NORTH SALEM, N.Y. - Staller, an app dubbed the Airbnb for horses, has come to North Salem.

Staller founders Pablo Jimenez and Arturo Ferrando found exactly the right partners in North Salem residents Diana Walters and Eric Hasbrouck when expanding from their headquarters in Wellington, Fla., to the Northeast.

The app is meant to bring the benefits of the sharing economy–think Airbnb, Uber, etc.–to the equestrian world by giving barn owners a way to monetize open stalls while making it easier for those traveling with horses to find a place to stable their mounts.

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Jimenez and Ferrando founded the app in 2016. It enables people to search by location and price and see photos of the locations.

Walters, who owns The Pavillion Farm in North Salem, and Hasbrouck, its head horse trainer, were early investors and supporters of the project and have brought clout to the app with their reputations in the North Salem horse community.

“At the end of the day, North Salem is a very horsey community, and a lot of barns want to figure out how to make more money in their barn because it’s getting more difficult for the equestrian to survive,” Walters said. “You think, how do I make more out of my asset?”

Jimenez used the Spring Shows at Old Salem Farm the last two weeks to introduce his app to the area and got dozens of local stables signed to the platform.

It’s free for barn owners to list their open spaces; Staller makes money by commission when stables are rented.
Walters said she was looking for something like the Staller app when she saw an advertisement for it in an equestrian magazine.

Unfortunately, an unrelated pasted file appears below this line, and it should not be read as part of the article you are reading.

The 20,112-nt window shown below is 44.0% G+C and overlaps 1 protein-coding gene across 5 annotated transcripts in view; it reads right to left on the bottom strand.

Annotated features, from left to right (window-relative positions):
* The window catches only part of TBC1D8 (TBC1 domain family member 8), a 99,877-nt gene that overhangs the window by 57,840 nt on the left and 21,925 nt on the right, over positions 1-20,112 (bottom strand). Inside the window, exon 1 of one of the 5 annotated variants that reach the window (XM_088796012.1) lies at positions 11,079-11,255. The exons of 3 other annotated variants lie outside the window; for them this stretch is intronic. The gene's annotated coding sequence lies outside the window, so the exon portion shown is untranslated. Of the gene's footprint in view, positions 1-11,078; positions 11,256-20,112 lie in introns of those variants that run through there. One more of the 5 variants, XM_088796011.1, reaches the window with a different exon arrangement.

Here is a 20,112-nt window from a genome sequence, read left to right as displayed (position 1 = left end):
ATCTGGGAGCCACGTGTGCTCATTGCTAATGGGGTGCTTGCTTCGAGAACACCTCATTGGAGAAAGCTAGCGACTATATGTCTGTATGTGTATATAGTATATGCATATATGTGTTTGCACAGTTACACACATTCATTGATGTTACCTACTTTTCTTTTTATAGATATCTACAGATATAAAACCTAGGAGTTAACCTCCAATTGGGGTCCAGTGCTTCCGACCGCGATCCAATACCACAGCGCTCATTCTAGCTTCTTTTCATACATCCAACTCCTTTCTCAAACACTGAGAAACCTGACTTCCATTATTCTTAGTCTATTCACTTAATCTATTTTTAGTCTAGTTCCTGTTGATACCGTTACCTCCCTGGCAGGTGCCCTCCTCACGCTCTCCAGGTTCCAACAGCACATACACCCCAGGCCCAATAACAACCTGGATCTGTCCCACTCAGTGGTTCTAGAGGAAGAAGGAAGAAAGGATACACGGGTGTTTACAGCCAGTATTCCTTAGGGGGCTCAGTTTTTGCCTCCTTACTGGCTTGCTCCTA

“I just started thinking about the market and how horses move around and how people use their asset to make money and thought, it would sure be nice if there was more visibility in the way people book stalls,” Walters said. “I thought, there must be a better way to be doing that.”

Jimenez grew up riding horses and went to college, getting advance degrees in business and finance before shifting to technology.

The team wants to eventually take the app to the national stage, but for now is growing small and strategically to make sure both the barns’ owners and the people looking for stalls have good experiences.
“This is the epicenter of horse stuff and that’s one of the beautiful things about this area and thank goodness for it,” Walters said. “There are Olympic-caliber trainers and from this area they will spring board to north of here–northern New York, Canada.

It’s a very important area for the sport and the sport is important for the area.”
Right now, if barn owners want to advertise open stalls, they mostly do so through their connections, word of mouth or expensive advertising. 

“You waste a lot of money advertising in places and you don’t get the right visibility,” Walters said.

Hasbrouck said it can be hard for newcomers to the equestrian world, too, because those availabilities come through relationships they must form.

And because Hasbrouck is well known as a horse trainer, it means a lot that he and Walters are endorsing the app, as opposed to an unknown software developer.

“Horse people are finicky,” Hasbrouck said. “But once they understand what (Staller) can do for them in so many ways, it’s great. Everyone loves it. “

The app is available to download for free on all platforms. For more information, visit